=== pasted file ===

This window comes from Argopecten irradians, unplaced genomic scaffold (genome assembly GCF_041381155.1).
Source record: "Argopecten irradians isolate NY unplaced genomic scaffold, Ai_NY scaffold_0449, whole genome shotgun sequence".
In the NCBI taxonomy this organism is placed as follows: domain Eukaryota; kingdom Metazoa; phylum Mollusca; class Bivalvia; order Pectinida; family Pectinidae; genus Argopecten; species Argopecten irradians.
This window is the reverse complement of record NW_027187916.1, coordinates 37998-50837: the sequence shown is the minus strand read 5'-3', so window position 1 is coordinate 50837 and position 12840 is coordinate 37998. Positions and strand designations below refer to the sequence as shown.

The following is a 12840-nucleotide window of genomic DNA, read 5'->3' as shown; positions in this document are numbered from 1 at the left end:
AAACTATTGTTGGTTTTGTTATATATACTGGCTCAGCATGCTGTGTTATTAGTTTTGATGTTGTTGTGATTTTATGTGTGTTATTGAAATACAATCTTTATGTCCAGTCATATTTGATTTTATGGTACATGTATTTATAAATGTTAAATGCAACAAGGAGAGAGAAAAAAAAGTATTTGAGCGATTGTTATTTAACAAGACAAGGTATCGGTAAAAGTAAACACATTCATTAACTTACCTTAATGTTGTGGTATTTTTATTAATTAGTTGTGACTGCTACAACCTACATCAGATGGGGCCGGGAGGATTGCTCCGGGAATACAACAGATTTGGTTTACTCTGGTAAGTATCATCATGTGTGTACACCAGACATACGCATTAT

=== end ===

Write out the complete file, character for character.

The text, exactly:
This window comes from Argopecten irradians, unplaced genomic scaffold (genome assembly GCF_041381155.1).
Source record: "Argopecten irradians isolate NY unplaced genomic scaffold, Ai_NY scaffold_0449, whole genome shotgun sequence".
In the NCBI taxonomy this organism is placed as follows: domain Eukaryota; kingdom Metazoa; phylum Mollusca; class Bivalvia; order Pectinida; family Pectinidae; genus Argopecten; species Argopecten irradians.
This window is the reverse complement of record NW_027187916.1, coordinates 37998-50837: the sequence shown is the minus strand read 5'-3', so window position 1 is coordinate 50837 and position 12840 is coordinate 37998. Positions and strand designations below refer to the sequence as shown.

The following is a 12840-nucleotide window of genomic DNA, read 5'->3' as shown; positions in this document are numbered from 1 at the left end:
AAACTATTGTTGGTTTTGTTATATATACTGGCTCAGCATGCTGTGTTATTAGTTTTGATGTTGTTGTGATTTTATGTGTGTTATTGAAATACAATCTTTATGTCCAGTCATATTTGATTTTATGGTACATGTATTTATAAATGTTAAATGCAACAAGGAGAGAGAAAAAAAAGTATTTGAGCGATTGTTATTTAACAAGACAAGGTATCGGTAAAAGTAAACACATTCATTAACTTACCTTAATGTTGTGGTATTTTTATTAATTAGTTGTGACTGCTACAACCTACATCAGATGGGGCCGGGAGGATTGCTCCGGGAATACAACAGATTTGGTTTACTCTGGTAAGTATCATCATGTGTGTACACCAGACATACGCATTAT